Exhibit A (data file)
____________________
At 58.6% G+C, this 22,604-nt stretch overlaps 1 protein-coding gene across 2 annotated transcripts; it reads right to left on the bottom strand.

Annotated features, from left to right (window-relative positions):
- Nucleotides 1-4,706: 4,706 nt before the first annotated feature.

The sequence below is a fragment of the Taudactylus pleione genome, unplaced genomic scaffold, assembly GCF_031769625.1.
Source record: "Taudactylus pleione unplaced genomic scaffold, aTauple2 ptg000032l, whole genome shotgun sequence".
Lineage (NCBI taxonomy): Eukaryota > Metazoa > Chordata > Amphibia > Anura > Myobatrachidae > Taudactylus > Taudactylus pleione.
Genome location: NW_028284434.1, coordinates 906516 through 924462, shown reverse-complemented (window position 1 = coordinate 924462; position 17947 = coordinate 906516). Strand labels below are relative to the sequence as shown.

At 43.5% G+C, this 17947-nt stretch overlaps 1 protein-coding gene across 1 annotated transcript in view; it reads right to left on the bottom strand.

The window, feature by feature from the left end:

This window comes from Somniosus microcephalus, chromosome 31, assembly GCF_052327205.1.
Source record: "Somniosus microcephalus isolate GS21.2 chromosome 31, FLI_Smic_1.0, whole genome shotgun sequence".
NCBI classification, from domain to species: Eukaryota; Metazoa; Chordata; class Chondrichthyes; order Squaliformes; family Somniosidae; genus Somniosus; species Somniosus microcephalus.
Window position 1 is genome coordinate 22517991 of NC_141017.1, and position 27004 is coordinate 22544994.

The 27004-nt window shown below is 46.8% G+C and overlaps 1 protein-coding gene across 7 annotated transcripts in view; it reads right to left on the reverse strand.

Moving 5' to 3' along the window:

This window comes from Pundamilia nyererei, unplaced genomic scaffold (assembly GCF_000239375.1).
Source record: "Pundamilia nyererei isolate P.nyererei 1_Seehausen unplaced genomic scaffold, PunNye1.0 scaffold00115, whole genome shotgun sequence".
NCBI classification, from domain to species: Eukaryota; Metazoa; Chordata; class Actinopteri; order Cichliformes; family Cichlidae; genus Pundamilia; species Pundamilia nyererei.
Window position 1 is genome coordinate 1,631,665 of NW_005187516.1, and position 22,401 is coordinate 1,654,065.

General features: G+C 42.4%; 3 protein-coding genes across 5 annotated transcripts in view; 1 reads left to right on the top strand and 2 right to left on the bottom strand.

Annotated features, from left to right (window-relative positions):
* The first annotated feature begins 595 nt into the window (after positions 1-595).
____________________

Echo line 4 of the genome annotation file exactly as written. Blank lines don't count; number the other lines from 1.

The sequence below is a fragment of the Taudactylus pleione genome, unplaced genomic scaffold, assembly GCF_031769625.1.